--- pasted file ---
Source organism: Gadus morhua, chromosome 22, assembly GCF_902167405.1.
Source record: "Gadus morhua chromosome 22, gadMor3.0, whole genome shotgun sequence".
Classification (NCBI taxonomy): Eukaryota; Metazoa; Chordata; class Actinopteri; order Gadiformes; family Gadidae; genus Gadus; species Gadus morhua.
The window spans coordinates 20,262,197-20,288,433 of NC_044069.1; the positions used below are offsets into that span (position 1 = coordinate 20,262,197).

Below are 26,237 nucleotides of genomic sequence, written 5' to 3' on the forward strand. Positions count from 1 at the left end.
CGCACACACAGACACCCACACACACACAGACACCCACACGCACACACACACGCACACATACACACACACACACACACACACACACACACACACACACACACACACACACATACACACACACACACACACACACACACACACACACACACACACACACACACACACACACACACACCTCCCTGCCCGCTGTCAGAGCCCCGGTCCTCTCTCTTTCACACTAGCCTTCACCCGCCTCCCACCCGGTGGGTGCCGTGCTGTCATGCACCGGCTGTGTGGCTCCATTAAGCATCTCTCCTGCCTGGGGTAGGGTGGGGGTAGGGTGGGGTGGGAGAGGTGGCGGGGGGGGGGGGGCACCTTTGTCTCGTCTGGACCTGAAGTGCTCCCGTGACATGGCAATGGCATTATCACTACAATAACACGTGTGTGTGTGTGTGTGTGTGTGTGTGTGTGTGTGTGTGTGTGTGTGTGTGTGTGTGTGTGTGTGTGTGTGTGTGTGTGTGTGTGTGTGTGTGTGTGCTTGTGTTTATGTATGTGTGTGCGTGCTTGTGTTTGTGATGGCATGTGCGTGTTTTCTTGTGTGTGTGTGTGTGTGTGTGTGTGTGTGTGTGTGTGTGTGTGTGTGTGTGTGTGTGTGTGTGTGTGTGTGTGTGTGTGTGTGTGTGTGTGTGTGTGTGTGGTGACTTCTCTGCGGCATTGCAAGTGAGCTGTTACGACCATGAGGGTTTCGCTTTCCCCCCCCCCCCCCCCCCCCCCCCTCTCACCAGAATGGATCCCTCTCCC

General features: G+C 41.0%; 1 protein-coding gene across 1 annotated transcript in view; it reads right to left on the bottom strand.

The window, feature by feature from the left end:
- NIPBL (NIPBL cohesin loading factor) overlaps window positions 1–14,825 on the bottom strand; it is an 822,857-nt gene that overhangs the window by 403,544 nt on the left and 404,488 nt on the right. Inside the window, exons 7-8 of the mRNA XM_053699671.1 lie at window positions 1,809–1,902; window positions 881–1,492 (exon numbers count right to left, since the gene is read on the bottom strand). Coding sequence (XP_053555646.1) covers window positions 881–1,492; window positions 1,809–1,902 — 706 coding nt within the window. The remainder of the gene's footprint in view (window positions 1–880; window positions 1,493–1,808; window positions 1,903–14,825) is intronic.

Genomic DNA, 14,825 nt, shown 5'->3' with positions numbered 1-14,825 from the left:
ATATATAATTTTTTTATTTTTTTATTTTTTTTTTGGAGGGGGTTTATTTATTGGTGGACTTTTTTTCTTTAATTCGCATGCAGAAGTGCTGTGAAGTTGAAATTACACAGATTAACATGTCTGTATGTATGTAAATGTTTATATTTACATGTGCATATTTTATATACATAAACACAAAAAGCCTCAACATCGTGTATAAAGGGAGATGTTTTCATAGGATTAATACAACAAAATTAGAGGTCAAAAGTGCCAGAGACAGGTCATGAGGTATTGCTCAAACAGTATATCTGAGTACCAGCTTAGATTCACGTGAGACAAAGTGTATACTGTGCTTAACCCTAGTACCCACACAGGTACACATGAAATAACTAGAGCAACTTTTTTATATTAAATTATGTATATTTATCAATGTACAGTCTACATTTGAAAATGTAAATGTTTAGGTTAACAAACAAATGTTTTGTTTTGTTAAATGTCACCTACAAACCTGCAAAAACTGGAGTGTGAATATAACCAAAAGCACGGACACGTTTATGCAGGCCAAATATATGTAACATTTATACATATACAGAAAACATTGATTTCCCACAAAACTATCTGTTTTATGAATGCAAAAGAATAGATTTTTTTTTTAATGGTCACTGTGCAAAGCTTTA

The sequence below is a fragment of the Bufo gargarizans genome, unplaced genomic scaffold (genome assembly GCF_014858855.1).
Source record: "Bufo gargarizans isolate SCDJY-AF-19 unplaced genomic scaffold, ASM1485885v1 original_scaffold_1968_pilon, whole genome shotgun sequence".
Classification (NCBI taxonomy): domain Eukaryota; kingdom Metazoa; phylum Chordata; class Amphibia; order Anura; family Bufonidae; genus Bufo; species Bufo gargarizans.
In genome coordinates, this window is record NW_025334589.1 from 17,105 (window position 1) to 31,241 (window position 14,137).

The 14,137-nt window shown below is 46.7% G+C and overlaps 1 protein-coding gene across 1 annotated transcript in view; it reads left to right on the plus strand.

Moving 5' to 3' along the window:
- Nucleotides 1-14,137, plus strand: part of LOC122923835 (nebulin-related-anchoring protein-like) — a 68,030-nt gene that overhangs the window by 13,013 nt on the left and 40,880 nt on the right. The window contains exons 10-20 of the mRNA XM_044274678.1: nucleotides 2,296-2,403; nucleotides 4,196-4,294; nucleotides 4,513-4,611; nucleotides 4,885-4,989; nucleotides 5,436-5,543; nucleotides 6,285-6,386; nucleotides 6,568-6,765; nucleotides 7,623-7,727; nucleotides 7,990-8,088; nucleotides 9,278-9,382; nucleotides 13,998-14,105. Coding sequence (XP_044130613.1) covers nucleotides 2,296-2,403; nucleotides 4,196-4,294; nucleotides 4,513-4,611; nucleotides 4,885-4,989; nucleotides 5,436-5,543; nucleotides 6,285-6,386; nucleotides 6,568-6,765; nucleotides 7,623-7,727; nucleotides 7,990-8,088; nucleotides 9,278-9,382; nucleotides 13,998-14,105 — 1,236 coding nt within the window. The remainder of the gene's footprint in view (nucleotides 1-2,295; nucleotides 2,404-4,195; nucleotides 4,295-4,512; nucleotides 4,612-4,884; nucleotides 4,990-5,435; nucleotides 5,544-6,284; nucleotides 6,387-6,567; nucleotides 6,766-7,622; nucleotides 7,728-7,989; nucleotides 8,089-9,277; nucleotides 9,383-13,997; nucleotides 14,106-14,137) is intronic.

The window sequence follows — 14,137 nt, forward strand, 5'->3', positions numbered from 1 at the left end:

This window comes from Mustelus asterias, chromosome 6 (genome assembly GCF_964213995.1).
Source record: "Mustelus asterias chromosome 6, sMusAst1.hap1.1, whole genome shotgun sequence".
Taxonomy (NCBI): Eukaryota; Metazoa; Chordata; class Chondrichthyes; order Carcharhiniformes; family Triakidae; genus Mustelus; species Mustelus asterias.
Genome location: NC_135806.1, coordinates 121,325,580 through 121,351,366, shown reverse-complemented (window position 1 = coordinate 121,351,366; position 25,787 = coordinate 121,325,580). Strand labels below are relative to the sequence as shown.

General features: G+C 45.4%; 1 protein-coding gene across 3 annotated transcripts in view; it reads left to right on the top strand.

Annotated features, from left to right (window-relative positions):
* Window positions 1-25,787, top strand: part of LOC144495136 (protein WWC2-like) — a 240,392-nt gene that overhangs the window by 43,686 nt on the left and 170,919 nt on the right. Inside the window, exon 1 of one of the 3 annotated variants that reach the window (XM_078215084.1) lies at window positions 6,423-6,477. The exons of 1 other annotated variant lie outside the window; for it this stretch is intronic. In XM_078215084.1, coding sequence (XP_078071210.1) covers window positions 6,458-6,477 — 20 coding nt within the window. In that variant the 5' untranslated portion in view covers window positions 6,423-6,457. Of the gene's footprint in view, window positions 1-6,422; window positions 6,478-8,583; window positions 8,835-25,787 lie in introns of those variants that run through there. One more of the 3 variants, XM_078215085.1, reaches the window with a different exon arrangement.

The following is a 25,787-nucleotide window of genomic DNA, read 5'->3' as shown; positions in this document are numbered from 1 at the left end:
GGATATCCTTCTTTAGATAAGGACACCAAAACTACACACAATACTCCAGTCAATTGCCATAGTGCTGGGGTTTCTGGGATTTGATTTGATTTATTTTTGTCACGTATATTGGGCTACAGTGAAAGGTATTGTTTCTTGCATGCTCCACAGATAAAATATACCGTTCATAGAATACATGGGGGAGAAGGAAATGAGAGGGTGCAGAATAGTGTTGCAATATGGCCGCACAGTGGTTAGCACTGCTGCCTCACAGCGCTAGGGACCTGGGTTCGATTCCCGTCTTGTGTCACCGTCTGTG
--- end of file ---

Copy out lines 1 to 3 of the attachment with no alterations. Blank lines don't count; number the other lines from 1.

Source organism: Gadus morhua, chromosome 22, assembly GCF_902167405.1.
Source record: "Gadus morhua chromosome 22, gadMor3.0, whole genome shotgun sequence".
Classification (NCBI taxonomy): Eukaryota; Metazoa; Chordata; class Actinopteri; order Gadiformes; family Gadidae; genus Gadus; species Gadus morhua.